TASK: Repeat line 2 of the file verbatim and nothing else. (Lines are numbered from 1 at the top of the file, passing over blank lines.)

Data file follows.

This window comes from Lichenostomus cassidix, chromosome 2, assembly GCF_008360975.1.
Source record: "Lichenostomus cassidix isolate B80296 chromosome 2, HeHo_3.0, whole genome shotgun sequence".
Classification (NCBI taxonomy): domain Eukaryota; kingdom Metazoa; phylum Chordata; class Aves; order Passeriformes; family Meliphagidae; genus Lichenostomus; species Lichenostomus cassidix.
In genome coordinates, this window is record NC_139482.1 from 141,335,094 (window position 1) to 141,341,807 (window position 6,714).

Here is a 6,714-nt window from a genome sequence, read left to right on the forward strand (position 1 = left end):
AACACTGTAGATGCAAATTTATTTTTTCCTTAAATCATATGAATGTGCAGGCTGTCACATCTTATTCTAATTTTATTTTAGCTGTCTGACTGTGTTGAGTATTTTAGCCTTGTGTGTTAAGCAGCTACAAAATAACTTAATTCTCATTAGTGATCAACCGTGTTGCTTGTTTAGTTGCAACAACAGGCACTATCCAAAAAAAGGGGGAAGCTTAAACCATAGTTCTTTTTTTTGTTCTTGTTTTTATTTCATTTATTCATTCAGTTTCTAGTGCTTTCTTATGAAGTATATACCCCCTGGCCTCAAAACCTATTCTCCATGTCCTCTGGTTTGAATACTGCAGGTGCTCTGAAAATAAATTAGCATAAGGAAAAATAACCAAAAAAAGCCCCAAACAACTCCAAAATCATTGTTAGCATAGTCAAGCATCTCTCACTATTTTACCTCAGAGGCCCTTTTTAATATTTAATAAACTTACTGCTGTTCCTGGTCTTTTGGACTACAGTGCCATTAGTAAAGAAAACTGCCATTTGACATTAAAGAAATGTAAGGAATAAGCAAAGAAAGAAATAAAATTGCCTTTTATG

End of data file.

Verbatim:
Source record: "Lichenostomus cassidix isolate B80296 chromosome 2, HeHo_3.0, whole genome shotgun sequence".